Microsoft and Intel's financial results this week brought into sharp relief the one-time PC partners' attempts to gear up for cloud computing, where Microsoft is soaring and Intel has not quite taken off.

Chipmaker Intel has seen its share price drop 2 per cent over the past year, as software maker Microsoft's stock has risen 30 per cent.

Microsoft's market capitalisation of around US$439.68 billion ($635 billion) is almost three times Intel's at US$151 billion, compared with about double five years ago.

Both Intel and Microsoft are betting their businesses on the cloud.


Microsoft's cloud business, a combination of services and software catering to corporations moving computing functions to remote data centres run by outside providers, is growing strongly, although analysts want more clarity.

At Intel, in a quarter where the company announced plans to cut 12,000 jobs as it shifts away from the PC, data-centre business revenue rose 9 per cent to US$4 billion. That segment includes the chips powering cloud data centres, where the company says it is doing well.

"There's this perception that Microsoft is more on the cusp and benefiting from this [cloud] trend," said Dan Morgan, a fund manager at Synovus Trust who holds both companies in his portfolio.

Microsoft's best-known play in the cloud is Azure, a set of services for computing and storage as well as tools for software developers.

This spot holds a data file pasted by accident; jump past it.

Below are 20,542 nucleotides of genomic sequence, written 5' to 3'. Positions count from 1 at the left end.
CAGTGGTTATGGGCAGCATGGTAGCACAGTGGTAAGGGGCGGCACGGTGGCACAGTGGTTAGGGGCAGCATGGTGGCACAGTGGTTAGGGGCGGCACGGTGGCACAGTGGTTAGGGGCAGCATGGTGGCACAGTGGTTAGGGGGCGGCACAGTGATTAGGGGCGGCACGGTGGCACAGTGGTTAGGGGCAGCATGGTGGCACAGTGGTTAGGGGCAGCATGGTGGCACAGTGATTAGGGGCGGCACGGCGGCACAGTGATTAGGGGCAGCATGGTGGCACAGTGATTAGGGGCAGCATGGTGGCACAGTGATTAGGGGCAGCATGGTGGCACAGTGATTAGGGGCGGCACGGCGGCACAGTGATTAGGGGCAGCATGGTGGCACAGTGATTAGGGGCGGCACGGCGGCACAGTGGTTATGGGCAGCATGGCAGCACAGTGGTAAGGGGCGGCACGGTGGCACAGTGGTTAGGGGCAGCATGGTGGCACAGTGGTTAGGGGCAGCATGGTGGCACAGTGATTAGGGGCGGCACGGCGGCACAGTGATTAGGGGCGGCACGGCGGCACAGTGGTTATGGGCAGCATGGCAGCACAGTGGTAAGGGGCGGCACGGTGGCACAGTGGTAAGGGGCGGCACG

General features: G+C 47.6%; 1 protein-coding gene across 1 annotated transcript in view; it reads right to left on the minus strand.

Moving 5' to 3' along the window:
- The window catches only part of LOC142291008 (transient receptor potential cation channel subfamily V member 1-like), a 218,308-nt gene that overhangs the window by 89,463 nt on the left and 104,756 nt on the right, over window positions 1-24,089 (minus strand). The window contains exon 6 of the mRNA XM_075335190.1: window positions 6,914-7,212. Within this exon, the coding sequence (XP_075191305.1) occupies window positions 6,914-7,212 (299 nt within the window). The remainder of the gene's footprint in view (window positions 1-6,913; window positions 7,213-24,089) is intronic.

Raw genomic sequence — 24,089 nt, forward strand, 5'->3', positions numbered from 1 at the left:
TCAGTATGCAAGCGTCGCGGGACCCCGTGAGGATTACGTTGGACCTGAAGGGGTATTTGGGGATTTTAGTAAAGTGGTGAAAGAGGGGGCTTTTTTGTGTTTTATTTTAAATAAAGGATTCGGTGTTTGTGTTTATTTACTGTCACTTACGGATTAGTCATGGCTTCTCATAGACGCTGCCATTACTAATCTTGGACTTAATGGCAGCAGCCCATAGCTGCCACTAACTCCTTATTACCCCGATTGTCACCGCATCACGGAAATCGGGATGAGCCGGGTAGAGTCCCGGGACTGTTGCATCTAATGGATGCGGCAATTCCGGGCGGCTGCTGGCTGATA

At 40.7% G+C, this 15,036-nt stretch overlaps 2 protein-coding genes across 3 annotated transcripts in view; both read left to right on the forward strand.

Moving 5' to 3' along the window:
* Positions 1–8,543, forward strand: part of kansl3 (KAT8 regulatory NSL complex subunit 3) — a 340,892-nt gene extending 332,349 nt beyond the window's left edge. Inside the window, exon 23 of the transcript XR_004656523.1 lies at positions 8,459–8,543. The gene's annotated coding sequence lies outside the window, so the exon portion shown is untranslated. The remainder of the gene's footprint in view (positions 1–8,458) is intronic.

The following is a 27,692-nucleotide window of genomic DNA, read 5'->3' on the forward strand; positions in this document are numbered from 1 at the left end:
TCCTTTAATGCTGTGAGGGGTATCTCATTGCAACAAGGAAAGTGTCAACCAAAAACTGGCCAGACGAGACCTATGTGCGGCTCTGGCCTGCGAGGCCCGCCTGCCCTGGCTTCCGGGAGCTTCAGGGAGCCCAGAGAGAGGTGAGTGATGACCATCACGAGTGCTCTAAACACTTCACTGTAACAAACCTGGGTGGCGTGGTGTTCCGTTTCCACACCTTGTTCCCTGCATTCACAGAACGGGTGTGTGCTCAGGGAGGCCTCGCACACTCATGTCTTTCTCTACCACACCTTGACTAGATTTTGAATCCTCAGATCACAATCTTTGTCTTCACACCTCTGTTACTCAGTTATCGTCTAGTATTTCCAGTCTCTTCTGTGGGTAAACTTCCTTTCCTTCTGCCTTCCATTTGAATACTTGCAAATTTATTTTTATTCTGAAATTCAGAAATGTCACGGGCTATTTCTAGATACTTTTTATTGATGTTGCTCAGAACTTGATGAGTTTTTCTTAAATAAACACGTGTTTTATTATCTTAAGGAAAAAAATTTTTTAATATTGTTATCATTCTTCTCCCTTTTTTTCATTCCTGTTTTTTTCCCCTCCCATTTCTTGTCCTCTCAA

Azure is gaining ground on Amazon's AWS unit, the industry heavyweight in cloud computing services. Azure commands about 10 per cent of the US$23 billion market, estimates Synergy Research, compared with AWS' 31 per cent.

Much of the difference in the companies' fortunes boils down to Microsoft's fundamental business as a software company versus Intel's as a hardware company, argues Nick Sturiale, a venture capitalist at Ignition Partners.

Clients are spending an ever-larger part of their technology budget on software, according to research firm Gartner. And Intel's customer base for data-centre chips is consolidating into a few big companies, including Facebook, Google, Amazon and Microsoft itself, from a much wider group.

"The cloud vendors are brutal price negotiators and have more power over Intel," said Sturiale. Average prices of data centre chips fell 3 per cent in the past quarter, although Intel said that reflected the fact that cheaper chips were gaining ground the fastest.


Intel could suffer as big data-centre builders like Facebook increasingly design their own data-centre hardware. Intel has held its own, but one day its customers could extend their cost-cutting to chips.

Intel makes other promising products, including chips for internet-connected devices known as the Internet of Things. If a blockbuster consumer or business product in that market comes along, those chips could take off.